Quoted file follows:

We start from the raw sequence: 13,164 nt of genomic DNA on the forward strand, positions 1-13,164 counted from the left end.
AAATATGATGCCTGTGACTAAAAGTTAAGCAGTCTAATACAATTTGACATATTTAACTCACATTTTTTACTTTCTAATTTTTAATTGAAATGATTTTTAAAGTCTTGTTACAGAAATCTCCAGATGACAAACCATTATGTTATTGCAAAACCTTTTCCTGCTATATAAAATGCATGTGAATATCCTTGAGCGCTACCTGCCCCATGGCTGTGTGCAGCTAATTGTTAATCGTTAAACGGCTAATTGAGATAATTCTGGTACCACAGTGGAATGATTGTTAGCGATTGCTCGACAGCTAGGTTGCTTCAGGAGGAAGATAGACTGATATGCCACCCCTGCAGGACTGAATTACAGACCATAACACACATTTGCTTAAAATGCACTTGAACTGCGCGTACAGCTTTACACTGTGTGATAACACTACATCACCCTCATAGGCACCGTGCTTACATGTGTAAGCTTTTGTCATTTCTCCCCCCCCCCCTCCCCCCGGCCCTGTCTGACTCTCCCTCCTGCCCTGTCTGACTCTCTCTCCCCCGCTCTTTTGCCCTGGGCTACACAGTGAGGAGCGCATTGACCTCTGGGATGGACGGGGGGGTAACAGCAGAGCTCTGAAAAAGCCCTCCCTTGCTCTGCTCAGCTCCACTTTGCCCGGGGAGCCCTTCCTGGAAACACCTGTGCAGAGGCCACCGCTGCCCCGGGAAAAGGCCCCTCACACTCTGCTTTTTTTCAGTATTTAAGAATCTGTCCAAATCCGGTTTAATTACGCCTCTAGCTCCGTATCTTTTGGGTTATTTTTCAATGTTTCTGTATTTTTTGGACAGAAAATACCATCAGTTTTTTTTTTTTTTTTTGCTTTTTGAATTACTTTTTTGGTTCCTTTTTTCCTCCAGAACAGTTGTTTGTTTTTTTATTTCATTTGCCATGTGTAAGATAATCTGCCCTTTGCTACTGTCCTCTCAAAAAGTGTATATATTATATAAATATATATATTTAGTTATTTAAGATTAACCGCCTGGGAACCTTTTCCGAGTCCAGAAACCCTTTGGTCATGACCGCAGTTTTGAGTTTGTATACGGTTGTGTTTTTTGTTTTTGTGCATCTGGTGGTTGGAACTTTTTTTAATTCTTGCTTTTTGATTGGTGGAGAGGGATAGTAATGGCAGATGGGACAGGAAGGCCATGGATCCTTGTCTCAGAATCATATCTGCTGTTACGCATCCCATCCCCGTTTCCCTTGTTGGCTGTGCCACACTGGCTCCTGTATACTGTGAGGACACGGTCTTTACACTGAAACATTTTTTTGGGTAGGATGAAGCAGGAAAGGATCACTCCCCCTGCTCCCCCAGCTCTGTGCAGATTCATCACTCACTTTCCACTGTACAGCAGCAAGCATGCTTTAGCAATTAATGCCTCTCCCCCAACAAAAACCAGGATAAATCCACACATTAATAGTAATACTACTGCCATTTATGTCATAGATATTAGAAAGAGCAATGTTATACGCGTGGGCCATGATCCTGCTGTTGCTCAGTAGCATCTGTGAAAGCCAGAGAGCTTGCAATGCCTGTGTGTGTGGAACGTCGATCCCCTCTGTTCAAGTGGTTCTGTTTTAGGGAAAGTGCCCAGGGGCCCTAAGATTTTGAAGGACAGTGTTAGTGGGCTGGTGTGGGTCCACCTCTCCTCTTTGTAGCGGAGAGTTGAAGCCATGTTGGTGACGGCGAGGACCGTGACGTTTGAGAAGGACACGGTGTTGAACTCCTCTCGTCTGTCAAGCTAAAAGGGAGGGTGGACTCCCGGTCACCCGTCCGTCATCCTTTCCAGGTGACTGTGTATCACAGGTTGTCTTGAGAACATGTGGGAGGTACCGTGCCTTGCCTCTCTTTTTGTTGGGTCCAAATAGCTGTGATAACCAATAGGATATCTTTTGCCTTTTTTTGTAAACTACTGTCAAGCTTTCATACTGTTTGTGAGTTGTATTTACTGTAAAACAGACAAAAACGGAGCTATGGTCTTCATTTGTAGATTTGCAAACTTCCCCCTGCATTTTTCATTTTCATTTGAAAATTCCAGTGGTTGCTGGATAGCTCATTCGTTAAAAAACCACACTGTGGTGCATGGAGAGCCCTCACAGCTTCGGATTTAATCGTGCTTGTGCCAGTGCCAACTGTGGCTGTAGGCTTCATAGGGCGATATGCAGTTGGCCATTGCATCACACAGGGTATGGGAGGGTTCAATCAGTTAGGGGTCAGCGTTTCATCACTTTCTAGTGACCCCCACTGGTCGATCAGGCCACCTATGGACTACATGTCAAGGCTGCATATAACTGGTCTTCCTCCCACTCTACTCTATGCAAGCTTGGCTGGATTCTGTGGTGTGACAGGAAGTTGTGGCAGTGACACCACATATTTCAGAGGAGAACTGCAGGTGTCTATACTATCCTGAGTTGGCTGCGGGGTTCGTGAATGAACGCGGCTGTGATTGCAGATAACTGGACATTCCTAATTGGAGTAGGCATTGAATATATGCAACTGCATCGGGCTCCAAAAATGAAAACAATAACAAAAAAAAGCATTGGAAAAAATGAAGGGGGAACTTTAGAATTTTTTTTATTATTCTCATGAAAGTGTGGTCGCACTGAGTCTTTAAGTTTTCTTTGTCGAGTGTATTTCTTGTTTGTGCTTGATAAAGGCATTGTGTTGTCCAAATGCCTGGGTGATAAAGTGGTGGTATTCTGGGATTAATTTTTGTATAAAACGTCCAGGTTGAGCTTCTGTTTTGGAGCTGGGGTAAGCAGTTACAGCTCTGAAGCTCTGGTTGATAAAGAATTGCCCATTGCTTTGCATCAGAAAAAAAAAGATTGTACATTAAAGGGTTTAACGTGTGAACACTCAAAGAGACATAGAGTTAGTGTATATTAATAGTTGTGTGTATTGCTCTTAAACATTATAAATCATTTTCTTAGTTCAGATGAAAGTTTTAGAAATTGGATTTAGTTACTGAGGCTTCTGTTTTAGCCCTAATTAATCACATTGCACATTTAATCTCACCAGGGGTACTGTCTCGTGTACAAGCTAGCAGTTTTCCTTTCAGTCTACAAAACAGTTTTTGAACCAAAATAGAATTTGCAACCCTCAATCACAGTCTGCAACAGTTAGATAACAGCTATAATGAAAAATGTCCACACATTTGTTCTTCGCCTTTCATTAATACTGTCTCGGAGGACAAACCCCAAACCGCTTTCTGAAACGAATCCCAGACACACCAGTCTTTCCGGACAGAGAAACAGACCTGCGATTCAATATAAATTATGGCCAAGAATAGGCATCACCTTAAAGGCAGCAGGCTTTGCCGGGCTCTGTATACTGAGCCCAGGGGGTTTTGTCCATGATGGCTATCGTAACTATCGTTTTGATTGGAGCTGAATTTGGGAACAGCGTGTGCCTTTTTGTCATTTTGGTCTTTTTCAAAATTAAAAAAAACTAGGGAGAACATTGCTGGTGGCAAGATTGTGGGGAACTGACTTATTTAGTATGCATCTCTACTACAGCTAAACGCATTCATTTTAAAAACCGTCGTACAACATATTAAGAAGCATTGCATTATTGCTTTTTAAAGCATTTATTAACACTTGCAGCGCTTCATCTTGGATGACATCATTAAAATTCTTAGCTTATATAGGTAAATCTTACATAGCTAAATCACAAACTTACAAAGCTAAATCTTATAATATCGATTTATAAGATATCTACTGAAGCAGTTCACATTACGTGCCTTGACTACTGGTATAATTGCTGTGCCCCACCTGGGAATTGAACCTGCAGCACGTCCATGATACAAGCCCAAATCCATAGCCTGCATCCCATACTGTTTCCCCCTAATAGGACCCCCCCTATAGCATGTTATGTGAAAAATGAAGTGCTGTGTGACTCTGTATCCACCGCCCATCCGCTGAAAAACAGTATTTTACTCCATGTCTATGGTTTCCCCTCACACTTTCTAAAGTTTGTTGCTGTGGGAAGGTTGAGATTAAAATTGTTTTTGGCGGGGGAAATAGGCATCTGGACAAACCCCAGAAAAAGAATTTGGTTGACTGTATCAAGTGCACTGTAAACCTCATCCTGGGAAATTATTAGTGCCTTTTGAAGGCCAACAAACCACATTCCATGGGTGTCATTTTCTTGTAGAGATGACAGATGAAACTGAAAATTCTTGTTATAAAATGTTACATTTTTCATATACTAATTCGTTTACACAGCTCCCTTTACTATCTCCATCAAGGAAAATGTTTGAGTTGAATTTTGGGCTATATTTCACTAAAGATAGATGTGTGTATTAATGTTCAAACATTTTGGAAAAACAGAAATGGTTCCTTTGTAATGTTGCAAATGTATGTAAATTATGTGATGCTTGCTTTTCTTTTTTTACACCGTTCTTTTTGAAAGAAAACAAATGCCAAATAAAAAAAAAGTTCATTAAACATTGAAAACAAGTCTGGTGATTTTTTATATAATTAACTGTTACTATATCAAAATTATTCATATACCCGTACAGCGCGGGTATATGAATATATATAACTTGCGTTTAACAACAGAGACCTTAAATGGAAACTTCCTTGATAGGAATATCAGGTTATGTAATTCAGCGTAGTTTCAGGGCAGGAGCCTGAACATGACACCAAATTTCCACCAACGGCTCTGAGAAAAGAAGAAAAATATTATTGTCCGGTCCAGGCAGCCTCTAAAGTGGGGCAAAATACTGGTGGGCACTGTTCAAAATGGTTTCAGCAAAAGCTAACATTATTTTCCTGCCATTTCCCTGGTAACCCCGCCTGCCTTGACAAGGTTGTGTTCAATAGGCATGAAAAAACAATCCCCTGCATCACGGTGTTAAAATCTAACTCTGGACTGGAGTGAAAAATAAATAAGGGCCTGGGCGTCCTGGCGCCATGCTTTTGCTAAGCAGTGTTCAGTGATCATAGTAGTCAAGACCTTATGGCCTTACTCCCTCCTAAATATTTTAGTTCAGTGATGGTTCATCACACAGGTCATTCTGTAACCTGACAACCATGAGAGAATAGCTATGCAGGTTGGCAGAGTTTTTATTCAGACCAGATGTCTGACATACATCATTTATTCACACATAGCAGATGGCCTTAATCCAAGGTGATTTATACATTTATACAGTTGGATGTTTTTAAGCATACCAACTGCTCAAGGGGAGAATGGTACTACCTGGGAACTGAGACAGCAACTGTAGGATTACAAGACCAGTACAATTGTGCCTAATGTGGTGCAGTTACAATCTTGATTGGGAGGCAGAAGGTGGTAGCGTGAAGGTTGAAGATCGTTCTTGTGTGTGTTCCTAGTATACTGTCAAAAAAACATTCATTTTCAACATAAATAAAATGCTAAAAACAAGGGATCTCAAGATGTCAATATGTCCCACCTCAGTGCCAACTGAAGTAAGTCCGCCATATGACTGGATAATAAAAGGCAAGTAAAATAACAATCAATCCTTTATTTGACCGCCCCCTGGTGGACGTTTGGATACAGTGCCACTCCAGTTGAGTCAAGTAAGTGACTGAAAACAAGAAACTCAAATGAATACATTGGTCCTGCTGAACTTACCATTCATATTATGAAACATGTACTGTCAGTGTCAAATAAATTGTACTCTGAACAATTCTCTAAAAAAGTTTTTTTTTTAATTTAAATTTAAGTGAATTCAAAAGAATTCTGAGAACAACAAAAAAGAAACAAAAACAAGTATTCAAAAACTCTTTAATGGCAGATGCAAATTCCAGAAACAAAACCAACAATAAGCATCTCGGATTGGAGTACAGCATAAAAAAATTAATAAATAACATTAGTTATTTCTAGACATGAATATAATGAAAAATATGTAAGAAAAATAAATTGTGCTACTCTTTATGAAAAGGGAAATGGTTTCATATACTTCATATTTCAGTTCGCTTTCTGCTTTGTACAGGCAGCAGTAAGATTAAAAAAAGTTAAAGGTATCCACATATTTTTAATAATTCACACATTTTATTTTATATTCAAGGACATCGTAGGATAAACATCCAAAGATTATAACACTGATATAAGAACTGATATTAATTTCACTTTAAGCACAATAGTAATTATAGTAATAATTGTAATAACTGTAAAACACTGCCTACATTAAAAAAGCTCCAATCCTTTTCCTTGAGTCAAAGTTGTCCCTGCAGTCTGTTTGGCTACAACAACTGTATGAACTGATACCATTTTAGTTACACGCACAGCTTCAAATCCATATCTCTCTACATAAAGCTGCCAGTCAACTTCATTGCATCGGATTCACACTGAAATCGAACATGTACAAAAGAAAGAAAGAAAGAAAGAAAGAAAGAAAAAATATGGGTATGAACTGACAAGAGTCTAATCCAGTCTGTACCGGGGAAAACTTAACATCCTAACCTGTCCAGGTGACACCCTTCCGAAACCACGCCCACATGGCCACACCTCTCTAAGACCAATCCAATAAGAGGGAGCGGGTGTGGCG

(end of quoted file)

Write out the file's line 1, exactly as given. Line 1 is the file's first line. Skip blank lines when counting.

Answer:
We start from the raw sequence: 13,164 nt of genomic DNA on the forward strand, positions 1-13,164 counted from the left end.